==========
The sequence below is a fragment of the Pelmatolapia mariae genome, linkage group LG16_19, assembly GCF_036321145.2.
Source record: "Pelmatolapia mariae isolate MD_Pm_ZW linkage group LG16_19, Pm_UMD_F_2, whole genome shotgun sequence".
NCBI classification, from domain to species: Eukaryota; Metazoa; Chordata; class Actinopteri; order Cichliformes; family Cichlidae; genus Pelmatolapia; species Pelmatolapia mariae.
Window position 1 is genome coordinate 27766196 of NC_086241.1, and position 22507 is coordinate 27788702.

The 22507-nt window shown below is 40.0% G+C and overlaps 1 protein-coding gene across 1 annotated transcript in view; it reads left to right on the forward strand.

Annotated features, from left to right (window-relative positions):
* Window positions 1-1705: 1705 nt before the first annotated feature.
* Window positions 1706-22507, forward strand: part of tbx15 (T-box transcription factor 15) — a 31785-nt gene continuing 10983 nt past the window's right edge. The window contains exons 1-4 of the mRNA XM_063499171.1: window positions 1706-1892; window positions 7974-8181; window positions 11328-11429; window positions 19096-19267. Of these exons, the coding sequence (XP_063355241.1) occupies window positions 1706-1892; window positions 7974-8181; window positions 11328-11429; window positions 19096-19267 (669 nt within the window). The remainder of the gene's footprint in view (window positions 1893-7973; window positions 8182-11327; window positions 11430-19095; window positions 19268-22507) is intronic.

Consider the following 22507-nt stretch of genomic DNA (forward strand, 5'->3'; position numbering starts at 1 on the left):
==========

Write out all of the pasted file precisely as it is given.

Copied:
The sequence below is a fragment of the Pelmatolapia mariae genome, linkage group LG16_19, assembly GCF_036321145.2.
Source record: "Pelmatolapia mariae isolate MD_Pm_ZW linkage group LG16_19, Pm_UMD_F_2, whole genome shotgun sequence".
NCBI classification, from domain to species: Eukaryota; Metazoa; Chordata; class Actinopteri; order Cichliformes; family Cichlidae; genus Pelmatolapia; species Pelmatolapia mariae.
Window position 1 is genome coordinate 27766196 of NC_086241.1, and position 22507 is coordinate 27788702.

The 22507-nt window shown below is 40.0% G+C and overlaps 1 protein-coding gene across 1 annotated transcript in view; it reads left to right on the forward strand.

Annotated features, from left to right (window-relative positions):
* Window positions 1-1705: 1705 nt before the first annotated feature.
* Window positions 1706-22507, forward strand: part of tbx15 (T-box transcription factor 15) — a 31785-nt gene continuing 10983 nt past the window's right edge. The window contains exons 1-4 of the mRNA XM_063499171.1: window positions 1706-1892; window positions 7974-8181; window positions 11328-11429; window positions 19096-19267. Of these exons, the coding sequence (XP_063355241.1) occupies window positions 1706-1892; window positions 7974-8181; window positions 11328-11429; window positions 19096-19267 (669 nt within the window). The remainder of the gene's footprint in view (window positions 1893-7973; window positions 8182-11327; window positions 11430-19095; window positions 19268-22507) is intronic.

Consider the following 22507-nt stretch of genomic DNA (forward strand, 5'->3'; position numbering starts at 1 on the left):